From Chemical AI applications to AI for Road Traffic and back again! 

Posted in: Internships & visits

Matthew Wilkinson is a final-year PhD student co-funded by the CSCT and CMAC working with Dr Bernardo Castro Dominguez, Dr Uriel Martinez Hernandez and Prof Chick Wilson. Matthew’s research aims to apply Artificial Intelligence to challenges associated with pharmaceutical manufacturing, leading on an overall more efficient and sustainable manufacturing process.  

In the spring of 2021, in partnership with the Alan Turing Institute and their industrial placement network, Matthew had the opportunity to take part in a 4-month placement at TRL Software Ltd. Here, as illustrated by the company tagline, Matthew’s work focused on “delivering transport science through software”.  


Why did I want a placement? 

Having read the above paragraphs, I’m sure questions will arise about how I went from working on chemical problems to road transport. Sure, it is not an obvious transition, but nevertheless, it happened, and here’s why.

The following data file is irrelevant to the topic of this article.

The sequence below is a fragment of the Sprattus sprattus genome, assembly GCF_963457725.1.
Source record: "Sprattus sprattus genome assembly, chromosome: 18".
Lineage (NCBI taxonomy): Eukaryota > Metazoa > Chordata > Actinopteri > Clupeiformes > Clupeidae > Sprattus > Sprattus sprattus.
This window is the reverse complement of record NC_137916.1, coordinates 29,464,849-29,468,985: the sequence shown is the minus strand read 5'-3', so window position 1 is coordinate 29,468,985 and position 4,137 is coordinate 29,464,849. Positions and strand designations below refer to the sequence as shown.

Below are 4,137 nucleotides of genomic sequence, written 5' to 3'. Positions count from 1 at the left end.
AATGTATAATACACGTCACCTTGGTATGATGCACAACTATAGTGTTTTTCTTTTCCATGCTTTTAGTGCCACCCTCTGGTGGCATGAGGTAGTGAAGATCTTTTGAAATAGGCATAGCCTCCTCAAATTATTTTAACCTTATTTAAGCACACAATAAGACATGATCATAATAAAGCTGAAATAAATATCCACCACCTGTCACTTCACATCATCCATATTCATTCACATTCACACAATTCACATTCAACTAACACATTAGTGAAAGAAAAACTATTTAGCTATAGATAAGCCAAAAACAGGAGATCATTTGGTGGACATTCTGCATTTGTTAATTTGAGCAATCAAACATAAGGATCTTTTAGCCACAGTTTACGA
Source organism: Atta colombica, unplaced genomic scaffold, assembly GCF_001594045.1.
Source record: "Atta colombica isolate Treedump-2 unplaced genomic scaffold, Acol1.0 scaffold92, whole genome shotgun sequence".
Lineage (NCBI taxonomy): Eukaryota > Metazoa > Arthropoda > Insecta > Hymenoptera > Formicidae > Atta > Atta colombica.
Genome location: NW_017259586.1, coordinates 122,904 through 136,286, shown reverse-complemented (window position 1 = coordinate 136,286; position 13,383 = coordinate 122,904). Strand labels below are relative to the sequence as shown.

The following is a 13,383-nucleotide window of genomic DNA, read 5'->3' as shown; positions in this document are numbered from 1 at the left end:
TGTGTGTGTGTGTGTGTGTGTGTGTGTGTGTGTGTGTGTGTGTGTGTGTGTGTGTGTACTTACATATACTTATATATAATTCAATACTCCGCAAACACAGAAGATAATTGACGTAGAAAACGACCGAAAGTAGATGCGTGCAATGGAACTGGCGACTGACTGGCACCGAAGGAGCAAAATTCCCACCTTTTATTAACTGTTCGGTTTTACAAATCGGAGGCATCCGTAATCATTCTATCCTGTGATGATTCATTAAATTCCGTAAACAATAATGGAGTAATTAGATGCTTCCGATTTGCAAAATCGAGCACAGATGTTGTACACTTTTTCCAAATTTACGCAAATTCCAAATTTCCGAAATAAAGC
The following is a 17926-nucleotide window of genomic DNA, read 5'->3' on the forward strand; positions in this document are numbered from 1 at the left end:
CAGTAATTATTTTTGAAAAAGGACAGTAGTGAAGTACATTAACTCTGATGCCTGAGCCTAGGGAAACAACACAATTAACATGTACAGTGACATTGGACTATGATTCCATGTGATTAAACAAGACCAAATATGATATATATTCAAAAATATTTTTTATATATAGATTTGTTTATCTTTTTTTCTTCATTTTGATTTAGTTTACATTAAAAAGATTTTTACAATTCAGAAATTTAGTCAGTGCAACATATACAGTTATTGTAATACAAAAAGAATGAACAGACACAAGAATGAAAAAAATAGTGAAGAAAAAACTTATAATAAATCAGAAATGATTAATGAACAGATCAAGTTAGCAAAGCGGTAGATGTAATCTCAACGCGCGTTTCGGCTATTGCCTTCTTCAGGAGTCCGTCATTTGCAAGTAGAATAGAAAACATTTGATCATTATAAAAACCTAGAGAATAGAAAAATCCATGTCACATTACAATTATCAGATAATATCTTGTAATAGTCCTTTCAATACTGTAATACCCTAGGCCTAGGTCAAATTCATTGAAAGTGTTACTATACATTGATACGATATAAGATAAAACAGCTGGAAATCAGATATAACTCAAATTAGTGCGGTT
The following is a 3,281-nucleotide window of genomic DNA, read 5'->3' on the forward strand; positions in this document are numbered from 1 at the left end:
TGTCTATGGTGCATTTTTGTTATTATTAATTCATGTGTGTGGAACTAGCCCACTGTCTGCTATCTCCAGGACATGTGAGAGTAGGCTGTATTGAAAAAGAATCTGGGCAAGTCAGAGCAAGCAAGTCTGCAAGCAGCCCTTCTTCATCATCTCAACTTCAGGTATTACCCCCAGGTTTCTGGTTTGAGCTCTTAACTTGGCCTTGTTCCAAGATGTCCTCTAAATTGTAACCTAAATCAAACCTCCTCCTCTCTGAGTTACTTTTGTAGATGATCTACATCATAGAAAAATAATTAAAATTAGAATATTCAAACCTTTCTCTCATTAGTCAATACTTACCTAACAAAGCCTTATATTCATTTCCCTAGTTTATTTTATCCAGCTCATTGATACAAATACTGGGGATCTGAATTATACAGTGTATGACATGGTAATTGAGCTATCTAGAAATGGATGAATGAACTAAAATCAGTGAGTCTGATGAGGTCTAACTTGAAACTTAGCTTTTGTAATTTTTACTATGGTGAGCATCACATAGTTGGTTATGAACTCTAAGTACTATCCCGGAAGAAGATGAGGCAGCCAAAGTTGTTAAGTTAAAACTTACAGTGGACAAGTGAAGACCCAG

Casting my mind back to where my placement hunt began, it was clear to me that I wanted to do something that would contribute significantly to my personal development. The chance to work in industry was the perfect challenge. I could apply all I had learnt over the previous 3 years, face challenges well beyond those in chemical applications and experience how AI truly impacts the real world. Facing and learning from these new challenges to become a more well-rounded machine learning practitioner was the single most important factor in my decision to take on a placement.  


Who are TRL Software and what do they do? 

Transport Research Labs (TRL) Software are somewhat of a unique company. To quote their own webpage, “independent from government, industry and academia, TRL helps organisations create global transport systems that are safe, clean, affordable, liveable and efficient”.

In my experience, what this really means is that their primary purpose is to make a difference by effecting change in the problems they face. From saving commuters from being stuck in traffic to ensuring pedestrians have enough time to safely cross the road, the application and impact of the software products TRL provide will be felt by most of us each and every day.